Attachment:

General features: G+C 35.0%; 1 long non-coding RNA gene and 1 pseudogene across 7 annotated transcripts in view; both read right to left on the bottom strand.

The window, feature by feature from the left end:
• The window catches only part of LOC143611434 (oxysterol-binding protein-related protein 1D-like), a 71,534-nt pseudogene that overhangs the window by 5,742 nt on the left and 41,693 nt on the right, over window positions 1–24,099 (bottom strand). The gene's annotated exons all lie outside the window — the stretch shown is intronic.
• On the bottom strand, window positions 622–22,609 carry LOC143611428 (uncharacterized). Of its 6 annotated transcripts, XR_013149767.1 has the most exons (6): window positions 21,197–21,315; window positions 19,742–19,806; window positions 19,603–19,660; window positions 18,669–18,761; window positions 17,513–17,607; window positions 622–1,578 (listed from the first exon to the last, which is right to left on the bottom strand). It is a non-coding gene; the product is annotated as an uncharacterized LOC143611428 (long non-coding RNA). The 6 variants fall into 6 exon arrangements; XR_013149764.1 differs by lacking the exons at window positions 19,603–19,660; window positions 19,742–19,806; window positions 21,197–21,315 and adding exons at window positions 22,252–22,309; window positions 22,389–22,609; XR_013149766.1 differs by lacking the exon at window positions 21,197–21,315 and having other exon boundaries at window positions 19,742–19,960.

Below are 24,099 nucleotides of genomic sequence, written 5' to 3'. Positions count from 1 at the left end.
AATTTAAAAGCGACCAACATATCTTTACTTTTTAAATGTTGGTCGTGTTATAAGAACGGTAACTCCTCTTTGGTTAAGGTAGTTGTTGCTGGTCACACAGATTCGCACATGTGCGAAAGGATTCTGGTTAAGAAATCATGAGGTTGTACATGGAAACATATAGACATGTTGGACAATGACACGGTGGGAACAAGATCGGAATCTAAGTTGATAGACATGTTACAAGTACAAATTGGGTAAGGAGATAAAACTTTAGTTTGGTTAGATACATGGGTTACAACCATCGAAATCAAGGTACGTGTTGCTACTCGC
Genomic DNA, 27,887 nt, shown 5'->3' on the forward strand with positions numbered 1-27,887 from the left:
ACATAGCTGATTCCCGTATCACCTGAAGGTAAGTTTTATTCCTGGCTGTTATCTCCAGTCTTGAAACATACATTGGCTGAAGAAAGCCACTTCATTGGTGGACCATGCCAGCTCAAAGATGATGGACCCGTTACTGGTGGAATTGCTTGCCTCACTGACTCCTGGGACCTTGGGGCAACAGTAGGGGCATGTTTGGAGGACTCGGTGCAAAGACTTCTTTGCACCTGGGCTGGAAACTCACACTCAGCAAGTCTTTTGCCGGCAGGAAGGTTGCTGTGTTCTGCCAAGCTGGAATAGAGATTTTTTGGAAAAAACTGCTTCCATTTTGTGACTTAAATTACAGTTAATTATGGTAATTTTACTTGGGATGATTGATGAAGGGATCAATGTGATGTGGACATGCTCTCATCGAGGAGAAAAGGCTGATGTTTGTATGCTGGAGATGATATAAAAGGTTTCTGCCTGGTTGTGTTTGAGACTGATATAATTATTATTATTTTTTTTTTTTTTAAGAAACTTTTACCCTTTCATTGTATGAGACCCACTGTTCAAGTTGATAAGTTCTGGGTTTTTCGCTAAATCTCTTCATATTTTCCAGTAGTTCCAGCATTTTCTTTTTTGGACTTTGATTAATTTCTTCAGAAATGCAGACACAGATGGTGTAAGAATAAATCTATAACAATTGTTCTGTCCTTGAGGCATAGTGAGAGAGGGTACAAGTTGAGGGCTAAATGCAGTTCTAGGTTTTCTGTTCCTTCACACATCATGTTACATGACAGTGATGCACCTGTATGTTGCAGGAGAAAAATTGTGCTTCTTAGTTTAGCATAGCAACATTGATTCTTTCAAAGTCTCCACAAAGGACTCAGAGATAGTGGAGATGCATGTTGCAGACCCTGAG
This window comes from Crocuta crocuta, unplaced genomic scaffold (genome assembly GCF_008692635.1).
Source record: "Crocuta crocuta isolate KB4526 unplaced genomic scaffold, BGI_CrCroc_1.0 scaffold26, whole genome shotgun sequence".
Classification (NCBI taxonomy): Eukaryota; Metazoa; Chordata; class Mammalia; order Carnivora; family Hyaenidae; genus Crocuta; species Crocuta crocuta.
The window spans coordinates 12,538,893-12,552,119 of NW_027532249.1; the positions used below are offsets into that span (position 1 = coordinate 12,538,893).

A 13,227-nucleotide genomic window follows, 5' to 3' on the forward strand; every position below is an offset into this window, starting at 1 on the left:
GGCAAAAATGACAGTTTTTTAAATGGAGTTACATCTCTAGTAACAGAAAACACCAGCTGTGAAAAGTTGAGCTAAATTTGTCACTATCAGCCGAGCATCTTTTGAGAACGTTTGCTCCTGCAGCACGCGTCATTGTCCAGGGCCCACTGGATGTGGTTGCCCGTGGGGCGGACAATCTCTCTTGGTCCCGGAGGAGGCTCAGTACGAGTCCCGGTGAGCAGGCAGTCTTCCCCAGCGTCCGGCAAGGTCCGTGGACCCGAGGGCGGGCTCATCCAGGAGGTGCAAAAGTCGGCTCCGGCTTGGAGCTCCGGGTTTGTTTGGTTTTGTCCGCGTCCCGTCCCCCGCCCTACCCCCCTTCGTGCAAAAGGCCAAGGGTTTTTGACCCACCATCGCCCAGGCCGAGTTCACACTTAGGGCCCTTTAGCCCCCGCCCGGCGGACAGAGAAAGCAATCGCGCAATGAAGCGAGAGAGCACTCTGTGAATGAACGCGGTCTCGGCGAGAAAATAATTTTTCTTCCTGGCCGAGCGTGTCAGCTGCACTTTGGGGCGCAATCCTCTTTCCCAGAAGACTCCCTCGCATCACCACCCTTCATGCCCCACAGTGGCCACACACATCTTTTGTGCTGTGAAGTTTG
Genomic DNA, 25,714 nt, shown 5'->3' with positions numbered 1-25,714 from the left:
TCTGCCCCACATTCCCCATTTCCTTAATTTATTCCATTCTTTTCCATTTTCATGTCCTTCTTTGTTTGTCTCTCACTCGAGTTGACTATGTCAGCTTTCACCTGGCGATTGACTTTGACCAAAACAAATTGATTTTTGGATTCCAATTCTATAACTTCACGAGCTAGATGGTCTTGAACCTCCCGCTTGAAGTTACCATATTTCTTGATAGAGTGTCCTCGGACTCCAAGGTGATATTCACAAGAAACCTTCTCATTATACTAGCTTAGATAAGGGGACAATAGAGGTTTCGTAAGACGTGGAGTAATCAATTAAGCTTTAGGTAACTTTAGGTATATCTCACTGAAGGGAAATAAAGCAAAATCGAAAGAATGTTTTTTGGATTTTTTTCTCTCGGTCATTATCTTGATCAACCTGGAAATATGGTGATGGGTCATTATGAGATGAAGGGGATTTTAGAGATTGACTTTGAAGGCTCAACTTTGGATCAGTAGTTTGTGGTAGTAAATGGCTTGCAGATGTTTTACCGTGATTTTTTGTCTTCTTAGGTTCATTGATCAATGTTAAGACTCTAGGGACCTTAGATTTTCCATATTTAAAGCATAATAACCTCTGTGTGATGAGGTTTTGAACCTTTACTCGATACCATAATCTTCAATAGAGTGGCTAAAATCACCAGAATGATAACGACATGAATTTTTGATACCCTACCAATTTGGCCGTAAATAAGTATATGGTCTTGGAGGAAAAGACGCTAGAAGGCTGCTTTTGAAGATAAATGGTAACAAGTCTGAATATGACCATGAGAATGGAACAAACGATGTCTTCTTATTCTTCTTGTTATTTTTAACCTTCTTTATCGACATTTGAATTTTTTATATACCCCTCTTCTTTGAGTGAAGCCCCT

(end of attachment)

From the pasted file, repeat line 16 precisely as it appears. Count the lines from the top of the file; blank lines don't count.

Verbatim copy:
TCTGCCCCACATTCCCCATTTCCTTAATTTATTCCATTCTTTTCCATTTTCATGTCCTTCTTTGTTTGTCTCTCACTCGAGTTGACTATGTCAGCTTTCACCTGGCGATTGACTTTGACCAAAACAAATTGATTTTTGGATTCCAATTCTATAACTTCACGAGCTAGATGGTCTTGAACCTCCCGCTTGAAGTTACCATATTTCTTGATAGAGTGTCCTCGGACTCCAAGGTGATATTCACAAGAAACCTTCTCATTATACTAGCTTAGATAAGGGGACAATAGAGGTTTCGTAAGACGTGGAGTAATCAATTAAGCTTTAGGTAACTTTAGGTATATCTCACTGAAGGGAAATAAAGCAAAATCGAAAGAATGTTTTTTGGATTTTTTTCTCTCGGTCATTATCTTGATCAACCTGGAAATATGGTGATGGGTCATTATGAGATGAAGGGGATTTTAGAGATTGACTTTGAAGGCTCAACTTTGGATCAGTAGTTTGTGGTAGTAAATGGCTTGCAGATGTTTTACCGTGATTTTTTGTCTTCTTAGGTTCATTGATCAATGTTAAGACTCTAGGGACCTTAGATTTTCCATATTTAAAGCATAATAACCTCTGTGTGATGAGGTTTTGAACCTTTACTCGATACCATAATCTTCAATAGAGTGGCTAAAATCACCAGAATGATAACGACATGAATTTTTGATACCCTACCAATTTGGCCGTAAATAAGTATATGGTCTTGGAGGAAAAGACGCTAGAAGGCTGCTTTTGAAGATAAATGGTAACAAGTCTGAATATGACCATGAGAATGGAACAAACGATGTCTTCTTATTCTTCTTGTTATTTTTAACCTTCTTTATCGACATTTGAATTTTTTATATACCCCTCTTCTTTGAGTGAAGCCCCT